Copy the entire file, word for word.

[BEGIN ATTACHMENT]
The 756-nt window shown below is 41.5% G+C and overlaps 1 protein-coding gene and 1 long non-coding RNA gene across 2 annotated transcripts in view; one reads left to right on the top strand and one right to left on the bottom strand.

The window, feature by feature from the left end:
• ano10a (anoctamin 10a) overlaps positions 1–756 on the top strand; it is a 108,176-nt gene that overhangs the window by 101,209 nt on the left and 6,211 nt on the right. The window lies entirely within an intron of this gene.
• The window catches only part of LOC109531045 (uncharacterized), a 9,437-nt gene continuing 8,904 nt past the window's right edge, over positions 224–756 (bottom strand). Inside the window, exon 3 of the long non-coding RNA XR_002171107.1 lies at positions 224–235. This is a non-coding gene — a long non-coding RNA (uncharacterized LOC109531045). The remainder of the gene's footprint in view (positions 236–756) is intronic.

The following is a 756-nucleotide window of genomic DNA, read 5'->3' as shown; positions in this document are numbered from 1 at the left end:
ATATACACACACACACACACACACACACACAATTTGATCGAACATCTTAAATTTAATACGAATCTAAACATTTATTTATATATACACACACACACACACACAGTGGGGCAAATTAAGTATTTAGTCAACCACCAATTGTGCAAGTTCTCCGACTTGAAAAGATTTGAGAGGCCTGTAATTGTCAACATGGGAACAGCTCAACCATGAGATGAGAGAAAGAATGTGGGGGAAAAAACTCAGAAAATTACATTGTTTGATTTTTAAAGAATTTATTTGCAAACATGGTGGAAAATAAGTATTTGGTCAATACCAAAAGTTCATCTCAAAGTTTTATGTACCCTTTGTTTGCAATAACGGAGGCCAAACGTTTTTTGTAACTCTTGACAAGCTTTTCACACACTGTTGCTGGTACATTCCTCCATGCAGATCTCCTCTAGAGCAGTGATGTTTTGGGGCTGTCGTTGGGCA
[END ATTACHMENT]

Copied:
The 756-nt window shown below is 41.5% G+C and overlaps 1 protein-coding gene and 1 long non-coding RNA gene across 2 annotated transcripts in view; one reads left to right on the top strand and one right to left on the bottom strand.

The window, feature by feature from the left end:
• ano10a (anoctamin 10a) overlaps positions 1–756 on the top strand; it is a 108,176-nt gene that overhangs the window by 101,209 nt on the left and 6,211 nt on the right. The window lies entirely within an intron of this gene.
• The window catches only part of LOC109531045 (uncharacterized), a 9,437-nt gene continuing 8,904 nt past the window's right edge, over positions 224–756 (bottom strand). Inside the window, exon 3 of the long non-coding RNA XR_002171107.1 lies at positions 224–235. This is a non-coding gene — a long non-coding RNA (uncharacterized LOC109531045). The remainder of the gene's footprint in view (positions 236–756) is intronic.

The following is a 756-nucleotide window of genomic DNA, read 5'->3' as shown; positions in this document are numbered from 1 at the left end:
ATATACACACACACACACACACACACACACAATTTGATCGAACATCTTAAATTTAATACGAATCTAAACATTTATTTATATATACACACACACACACACACAGTGGGGCAAATTAAGTATTTAGTCAACCACCAATTGTGCAAGTTCTCCGACTTGAAAAGATTTGAGAGGCCTGTAATTGTCAACATGGGAACAGCTCAACCATGAGATGAGAGAAAGAATGTGGGGGAAAAAACTCAGAAAATTACATTGTTTGATTTTTAAAGAATTTATTTGCAAACATGGTGGAAAATAAGTATTTGGTCAATACCAAAAGTTCATCTCAAAGTTTTATGTACCCTTTGTTTGCAATAACGGAGGCCAAACGTTTTTTGTAACTCTTGACAAGCTTTTCACACACTGTTGCTGGTACATTCCTCCATGCAGATCTCCTCTAGAGCAGTGATGTTTTGGGGCTGTCGTTGGGCA